Qatar crisis explained: As Gulf states end rift, how did we get here?

Qatar crisis explained: As Gulf states end rift, how did we get here?
The Gulf crisis has seen three years of ruptured relations among GCC nations but that could be about to change.
5 min read
05 January, 2021
Saudi Arabia's crown prince and Qatar's emir embraced at Al-Ula airport [Getty]
Qatari Emir Tamim Al-Thani and Saudi Crown Prince Mohammed bin Salman's embrace on the tarmac of the Al-Ula airport on Tuesday afternoon marked a major turning point in a three-year rift between Gulf states.

The crisis has seen Qatar blockaded by neighbours Saudi Arabia, the UAE and Bahrain, along with Egypt, since 5 June 2017 after accusations - strongly denied by Doha - that it supports extremist groups and being too close to Iran.

Saudi Arabia on Tuesday began to ease its land, air and sea restrictions on Qatar and it is expected that other countries in the quartet will follow suit.

The Gulf Cooperation Council (GCC) summit in the northwest Saudi city on Tuesday was be the stage that the resolution to the three-year crisis was announced.


The Gulf has been an arena of many alliances and rivalries over the decades, but the establishment of the GCC in 1981 helped unify the bloc due to threats in the region from a war between Baghdad and Tehran, and the Islamic Revolution in Iran.

The GCC endured the many crises to hit the region, including the 1990-91 Gulf War, the US invasion and occupation of Iraq in 2003, and ongoing tensions with neighbouring Iran.

Perhaps most significant for Gulf monarchies was the wave of pro-democracy uprisings that swept through the region from 2010, which Qatar-affiliated media was sympathetic to.

A 2013 Gulf agreement sought a common response among GCC members to the Arab Spring, which saw regimes toppled in Egypt, Tunisia and Libya.

Things came to a head in 2014 when Saudi Arabia, the UAE, and Bahrain withdrew their ambassadors from Qatar, accusing Doha of not sufficiently abiding to the GCC "security and stability" plan for the region.

Although the ambassadors eventually returned to Doha in November, tensions remained present.

This culminated in a blockade on Qatar by Saudi Arabia, the UAE, Bahrain and Egypt on 5 June 2017, which saw land, sea and air links to cut to Doha by the quartet. Many believed the blockading countries were emboldened by Donald Trump's arrival in the White House and lack of interest in maintaining Washington's traditional approach to foreign policy in favour of a transactional approach.

The four countries accused Qatar of sponsoring extremist groups and being too close to Iran, which Doha strongly denies. To many observers, the real target was Qatar's independent foreign policy.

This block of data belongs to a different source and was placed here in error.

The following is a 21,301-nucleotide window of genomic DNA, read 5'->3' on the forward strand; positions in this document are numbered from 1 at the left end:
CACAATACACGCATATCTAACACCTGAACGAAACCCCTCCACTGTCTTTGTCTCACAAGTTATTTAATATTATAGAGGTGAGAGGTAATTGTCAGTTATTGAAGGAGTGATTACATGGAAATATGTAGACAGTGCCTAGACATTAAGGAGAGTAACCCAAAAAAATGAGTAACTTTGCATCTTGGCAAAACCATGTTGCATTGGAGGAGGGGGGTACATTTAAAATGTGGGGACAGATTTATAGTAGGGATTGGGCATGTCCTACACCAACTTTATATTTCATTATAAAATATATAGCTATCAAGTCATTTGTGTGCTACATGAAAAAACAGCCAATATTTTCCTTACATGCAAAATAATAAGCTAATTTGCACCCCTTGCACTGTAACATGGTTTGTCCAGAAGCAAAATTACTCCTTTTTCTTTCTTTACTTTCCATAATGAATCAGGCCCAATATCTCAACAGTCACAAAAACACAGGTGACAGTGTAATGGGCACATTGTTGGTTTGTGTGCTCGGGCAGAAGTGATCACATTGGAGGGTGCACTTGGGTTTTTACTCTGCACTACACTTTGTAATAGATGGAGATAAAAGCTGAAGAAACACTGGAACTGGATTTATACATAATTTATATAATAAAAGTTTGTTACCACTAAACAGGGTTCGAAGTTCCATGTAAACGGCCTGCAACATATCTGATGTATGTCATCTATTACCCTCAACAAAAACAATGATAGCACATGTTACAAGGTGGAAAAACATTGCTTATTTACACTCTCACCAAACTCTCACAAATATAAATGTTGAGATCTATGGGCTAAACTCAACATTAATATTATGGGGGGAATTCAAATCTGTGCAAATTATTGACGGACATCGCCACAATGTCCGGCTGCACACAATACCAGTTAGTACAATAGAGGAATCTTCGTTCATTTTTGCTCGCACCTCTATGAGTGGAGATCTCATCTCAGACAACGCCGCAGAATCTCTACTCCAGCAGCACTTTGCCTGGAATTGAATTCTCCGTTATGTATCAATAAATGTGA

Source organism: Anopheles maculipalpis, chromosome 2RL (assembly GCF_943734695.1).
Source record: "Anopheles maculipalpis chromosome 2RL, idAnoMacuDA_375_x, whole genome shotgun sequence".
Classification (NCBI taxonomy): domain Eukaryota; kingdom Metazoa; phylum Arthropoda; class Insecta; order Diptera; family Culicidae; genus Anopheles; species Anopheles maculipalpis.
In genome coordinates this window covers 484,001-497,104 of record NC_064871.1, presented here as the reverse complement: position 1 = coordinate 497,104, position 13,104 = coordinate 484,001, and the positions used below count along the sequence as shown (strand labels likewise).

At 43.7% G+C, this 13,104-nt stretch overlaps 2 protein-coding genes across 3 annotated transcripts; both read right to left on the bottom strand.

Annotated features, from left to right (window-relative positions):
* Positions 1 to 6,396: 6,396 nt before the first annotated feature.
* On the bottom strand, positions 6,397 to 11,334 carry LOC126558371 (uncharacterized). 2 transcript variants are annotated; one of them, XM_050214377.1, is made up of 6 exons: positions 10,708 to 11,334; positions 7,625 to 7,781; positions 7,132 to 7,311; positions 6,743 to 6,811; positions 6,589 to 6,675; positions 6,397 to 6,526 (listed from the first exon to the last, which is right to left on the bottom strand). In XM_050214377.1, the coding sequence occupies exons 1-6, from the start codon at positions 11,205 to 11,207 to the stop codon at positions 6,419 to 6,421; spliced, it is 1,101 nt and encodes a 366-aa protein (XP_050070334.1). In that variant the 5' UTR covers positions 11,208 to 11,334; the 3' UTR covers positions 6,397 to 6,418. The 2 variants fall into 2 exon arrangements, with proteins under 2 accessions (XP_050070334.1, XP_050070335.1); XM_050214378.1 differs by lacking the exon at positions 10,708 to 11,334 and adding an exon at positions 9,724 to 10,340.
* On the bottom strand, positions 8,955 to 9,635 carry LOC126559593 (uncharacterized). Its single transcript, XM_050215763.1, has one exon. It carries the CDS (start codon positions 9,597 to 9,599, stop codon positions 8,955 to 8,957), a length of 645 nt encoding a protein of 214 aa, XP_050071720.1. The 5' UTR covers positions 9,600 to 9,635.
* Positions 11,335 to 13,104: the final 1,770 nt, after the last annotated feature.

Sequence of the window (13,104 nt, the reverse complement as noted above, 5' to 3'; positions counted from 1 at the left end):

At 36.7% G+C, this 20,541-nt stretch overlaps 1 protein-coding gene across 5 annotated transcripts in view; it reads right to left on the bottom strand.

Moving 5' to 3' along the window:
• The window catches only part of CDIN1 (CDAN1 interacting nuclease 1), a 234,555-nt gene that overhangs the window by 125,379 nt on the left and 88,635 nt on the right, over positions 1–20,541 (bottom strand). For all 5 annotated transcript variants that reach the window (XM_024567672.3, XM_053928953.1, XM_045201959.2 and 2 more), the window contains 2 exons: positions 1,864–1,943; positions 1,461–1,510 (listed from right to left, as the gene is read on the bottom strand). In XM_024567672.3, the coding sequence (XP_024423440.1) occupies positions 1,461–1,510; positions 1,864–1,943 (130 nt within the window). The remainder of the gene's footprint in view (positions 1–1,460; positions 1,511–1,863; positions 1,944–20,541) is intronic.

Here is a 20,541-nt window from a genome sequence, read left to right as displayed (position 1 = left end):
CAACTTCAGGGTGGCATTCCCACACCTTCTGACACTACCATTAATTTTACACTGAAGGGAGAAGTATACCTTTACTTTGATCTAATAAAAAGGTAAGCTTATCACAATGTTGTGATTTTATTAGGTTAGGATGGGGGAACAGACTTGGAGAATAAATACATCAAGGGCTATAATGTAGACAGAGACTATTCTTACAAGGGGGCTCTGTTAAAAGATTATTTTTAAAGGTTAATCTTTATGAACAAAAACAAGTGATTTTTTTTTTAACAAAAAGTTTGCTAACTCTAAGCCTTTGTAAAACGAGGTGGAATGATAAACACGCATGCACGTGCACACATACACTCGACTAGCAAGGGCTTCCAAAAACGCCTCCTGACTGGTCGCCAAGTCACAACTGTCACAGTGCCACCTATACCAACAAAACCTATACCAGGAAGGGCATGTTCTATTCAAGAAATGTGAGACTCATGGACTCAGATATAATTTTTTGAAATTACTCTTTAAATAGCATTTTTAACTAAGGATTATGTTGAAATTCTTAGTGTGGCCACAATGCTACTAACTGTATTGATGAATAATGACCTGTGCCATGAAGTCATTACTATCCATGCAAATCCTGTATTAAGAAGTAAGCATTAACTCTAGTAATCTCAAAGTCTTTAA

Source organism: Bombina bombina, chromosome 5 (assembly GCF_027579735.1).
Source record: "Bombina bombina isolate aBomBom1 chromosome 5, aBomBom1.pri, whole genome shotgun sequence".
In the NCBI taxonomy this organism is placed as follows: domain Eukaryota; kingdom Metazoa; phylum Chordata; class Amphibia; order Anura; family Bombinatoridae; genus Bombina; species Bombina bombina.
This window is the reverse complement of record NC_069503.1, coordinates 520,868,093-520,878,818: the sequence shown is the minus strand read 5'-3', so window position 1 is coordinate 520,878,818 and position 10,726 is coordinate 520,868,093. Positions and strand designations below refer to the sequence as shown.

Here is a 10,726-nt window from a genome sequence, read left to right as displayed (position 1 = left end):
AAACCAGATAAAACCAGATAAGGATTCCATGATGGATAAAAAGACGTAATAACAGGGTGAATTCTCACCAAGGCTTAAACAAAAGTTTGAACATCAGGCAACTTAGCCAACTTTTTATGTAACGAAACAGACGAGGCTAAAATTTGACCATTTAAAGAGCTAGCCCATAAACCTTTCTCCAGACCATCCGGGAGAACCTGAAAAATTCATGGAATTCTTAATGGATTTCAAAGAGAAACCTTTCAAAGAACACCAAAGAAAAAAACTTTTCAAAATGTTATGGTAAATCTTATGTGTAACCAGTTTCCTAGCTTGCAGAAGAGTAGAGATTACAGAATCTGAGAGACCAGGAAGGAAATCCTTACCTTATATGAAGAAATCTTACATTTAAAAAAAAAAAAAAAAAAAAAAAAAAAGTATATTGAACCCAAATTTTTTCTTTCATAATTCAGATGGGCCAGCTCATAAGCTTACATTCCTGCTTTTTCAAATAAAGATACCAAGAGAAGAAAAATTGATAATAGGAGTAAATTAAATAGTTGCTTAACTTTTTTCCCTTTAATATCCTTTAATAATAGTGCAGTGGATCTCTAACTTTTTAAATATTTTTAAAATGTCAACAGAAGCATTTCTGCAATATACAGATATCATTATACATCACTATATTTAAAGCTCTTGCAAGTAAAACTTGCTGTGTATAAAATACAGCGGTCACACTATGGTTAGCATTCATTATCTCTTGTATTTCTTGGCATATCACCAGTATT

With its only land border (with Saudi Arabia) closed and its neighbours cutting Qatar's access to airspace and waters, Doha had to find alternative suppliers.

Oman and Turkey increased shipping and freight flights - including food and medicine - to Doha, the latter having already established a military base in the Gulf state.

The quarter gave Qatar ten days to comply to a list of 13 demands, which included cutting ties with Iran, closing media outlets such as Al Jazeera, and severing allies ties to political movement the Muslim Brotherhood.

Qatari residents in the quartet states were also expelled, causing heartbreak for many mixed nationality families in the Gulf.

Qatar, Saudi Arabia, the UAE, Bahrain, and Egypt also engaged in lengthy legal battles in UN courts and other international organisations such as the International Court of Justice.

In 2020, Donald Trump's defeat to Joe Biden in US presidential elections saw a new urgency in the White House to resolving the crisis.

Trump's senior advisor and son-in-law Jared Kushner has played a key role in recent efforts to end the rift, shuttling between Gulf capitals to find common ground between the rivals.

Kuwait, a key broker in talks between the various countries in December, expressed hope that the crisis could be resolved soon, particularly after rare signs of dialogue between Qatar and Saudi Arabia.

The 5 January GCC summit in Saudi Arabia was viewed as the perfect time to announce an agreement after weeks of talks.

Blockade eased

On the eve of the summit, Kuwait Foreign Minister Ahmad Nasser Al-Sabah announced that Saudi Arabia would re-open its borders with Qatar, effectively ending the kingdom's blockade on its neighbour.

On Tuesday morning, vehicles were technically permitted to use Qatar's only land border with Saudi Arabia for the first time in three years, hours before Gulf leaders met in Al-Ula for the GCC summit.

After embraces and warm words, Saudi Arabia's Crown Prince Mohammed bin Salman announced on Tuesday afternoon that Gulf leaders had signed an agreement resolving the crisis.

Although the exact details of the reconciliation deal are yet to be revealed, and what concessions could have been made by the parties, it marks a major turning point in relations between the six GCC members amid a period of fresh challenges - such as low oil prices - and a new era in American politics under President-elect Joe Biden, who is determined to reset relations with Iran, the geopolitical rival of many Arab Gulf states.

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